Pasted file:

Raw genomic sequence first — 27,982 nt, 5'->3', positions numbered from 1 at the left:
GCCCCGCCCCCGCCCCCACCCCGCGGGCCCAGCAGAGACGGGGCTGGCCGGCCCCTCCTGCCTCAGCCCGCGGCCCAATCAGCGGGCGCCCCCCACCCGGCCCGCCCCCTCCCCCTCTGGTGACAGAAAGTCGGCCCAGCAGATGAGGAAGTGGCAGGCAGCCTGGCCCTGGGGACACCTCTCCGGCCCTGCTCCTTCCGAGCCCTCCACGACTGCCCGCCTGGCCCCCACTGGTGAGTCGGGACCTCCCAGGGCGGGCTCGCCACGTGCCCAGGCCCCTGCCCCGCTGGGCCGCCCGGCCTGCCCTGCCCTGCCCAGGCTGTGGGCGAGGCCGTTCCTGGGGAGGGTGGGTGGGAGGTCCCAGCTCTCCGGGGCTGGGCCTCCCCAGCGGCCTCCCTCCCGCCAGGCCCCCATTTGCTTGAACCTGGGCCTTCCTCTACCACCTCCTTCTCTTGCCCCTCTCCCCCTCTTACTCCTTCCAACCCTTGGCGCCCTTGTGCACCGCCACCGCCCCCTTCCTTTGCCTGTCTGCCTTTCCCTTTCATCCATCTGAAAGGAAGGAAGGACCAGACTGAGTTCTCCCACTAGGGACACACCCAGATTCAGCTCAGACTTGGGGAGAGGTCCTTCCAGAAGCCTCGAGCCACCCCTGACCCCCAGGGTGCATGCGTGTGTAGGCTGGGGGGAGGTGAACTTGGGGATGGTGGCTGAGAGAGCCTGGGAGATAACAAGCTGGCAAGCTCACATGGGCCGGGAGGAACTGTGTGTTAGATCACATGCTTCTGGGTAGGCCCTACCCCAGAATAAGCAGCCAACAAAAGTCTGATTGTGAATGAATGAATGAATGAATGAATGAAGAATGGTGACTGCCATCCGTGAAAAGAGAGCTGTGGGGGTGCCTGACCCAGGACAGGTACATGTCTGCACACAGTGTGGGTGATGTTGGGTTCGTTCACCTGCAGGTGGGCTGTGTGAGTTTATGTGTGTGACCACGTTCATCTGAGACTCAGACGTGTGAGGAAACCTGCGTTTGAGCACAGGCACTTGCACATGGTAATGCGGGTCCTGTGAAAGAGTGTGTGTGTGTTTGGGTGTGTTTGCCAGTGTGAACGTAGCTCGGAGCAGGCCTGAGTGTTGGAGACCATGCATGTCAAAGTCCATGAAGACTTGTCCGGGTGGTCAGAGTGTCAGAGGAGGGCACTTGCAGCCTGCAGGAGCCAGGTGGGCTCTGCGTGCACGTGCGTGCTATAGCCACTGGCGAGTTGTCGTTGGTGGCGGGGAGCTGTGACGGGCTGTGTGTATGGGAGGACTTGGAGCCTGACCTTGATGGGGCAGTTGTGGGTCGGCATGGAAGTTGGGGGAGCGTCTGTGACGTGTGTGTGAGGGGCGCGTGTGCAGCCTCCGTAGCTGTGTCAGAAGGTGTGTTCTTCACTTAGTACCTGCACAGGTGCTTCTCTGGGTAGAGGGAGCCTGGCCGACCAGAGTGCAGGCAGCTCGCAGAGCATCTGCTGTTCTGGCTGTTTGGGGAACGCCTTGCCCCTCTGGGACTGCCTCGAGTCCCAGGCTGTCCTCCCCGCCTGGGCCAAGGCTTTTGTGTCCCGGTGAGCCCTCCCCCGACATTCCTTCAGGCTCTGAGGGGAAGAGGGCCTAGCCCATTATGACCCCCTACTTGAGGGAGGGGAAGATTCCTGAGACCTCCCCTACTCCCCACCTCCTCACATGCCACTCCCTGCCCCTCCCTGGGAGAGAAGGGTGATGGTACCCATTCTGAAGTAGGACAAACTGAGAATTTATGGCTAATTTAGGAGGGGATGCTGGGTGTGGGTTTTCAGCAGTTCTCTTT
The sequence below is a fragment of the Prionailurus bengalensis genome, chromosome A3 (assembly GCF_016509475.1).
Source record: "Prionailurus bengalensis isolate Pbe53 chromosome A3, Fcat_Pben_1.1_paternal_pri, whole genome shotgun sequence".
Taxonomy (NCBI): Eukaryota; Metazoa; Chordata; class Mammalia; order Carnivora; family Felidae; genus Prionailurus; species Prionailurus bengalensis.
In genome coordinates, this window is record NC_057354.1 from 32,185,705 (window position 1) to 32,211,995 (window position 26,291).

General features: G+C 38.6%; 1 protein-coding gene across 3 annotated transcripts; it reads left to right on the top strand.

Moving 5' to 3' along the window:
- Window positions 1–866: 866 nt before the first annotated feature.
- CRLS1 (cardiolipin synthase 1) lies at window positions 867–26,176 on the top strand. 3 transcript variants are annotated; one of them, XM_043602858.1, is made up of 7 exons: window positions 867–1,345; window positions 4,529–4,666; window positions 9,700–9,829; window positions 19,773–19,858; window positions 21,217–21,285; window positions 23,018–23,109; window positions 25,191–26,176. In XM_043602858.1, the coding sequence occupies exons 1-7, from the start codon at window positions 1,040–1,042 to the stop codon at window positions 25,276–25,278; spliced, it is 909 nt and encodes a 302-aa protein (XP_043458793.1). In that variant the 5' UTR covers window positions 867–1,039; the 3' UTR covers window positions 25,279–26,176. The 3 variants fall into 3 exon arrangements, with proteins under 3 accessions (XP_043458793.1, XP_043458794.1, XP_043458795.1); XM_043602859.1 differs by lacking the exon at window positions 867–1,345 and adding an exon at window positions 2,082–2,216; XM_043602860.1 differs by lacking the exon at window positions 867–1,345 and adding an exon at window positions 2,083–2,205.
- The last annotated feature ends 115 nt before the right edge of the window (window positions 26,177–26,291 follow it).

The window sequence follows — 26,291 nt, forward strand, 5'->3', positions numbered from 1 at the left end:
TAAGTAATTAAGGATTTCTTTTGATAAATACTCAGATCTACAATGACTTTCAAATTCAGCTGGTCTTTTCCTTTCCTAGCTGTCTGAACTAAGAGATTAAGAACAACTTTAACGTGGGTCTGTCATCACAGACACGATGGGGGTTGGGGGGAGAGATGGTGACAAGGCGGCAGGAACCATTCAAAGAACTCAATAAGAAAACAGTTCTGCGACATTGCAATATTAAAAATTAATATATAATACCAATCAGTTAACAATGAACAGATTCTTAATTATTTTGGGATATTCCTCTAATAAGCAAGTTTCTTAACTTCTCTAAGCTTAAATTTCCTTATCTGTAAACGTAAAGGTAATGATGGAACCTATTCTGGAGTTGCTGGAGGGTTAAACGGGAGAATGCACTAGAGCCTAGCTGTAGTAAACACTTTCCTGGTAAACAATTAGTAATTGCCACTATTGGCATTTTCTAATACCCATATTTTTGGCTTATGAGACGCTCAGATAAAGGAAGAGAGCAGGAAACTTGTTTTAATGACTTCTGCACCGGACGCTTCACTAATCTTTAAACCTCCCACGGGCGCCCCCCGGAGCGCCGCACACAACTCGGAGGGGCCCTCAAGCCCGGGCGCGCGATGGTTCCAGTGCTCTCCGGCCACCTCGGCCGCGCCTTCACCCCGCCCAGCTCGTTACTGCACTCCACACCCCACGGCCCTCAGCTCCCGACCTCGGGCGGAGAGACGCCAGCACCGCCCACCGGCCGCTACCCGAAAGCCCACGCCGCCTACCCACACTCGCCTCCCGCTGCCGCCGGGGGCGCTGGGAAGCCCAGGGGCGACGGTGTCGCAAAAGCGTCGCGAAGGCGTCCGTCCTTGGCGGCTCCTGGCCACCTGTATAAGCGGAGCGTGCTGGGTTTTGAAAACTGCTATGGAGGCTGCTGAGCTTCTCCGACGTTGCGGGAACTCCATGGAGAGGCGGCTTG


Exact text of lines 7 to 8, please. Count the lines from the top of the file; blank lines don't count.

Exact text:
General features: G+C 38.6%; 1 protein-coding gene across 3 annotated transcripts; it reads left to right on the top strand.

Moving 5' to 3' along the window: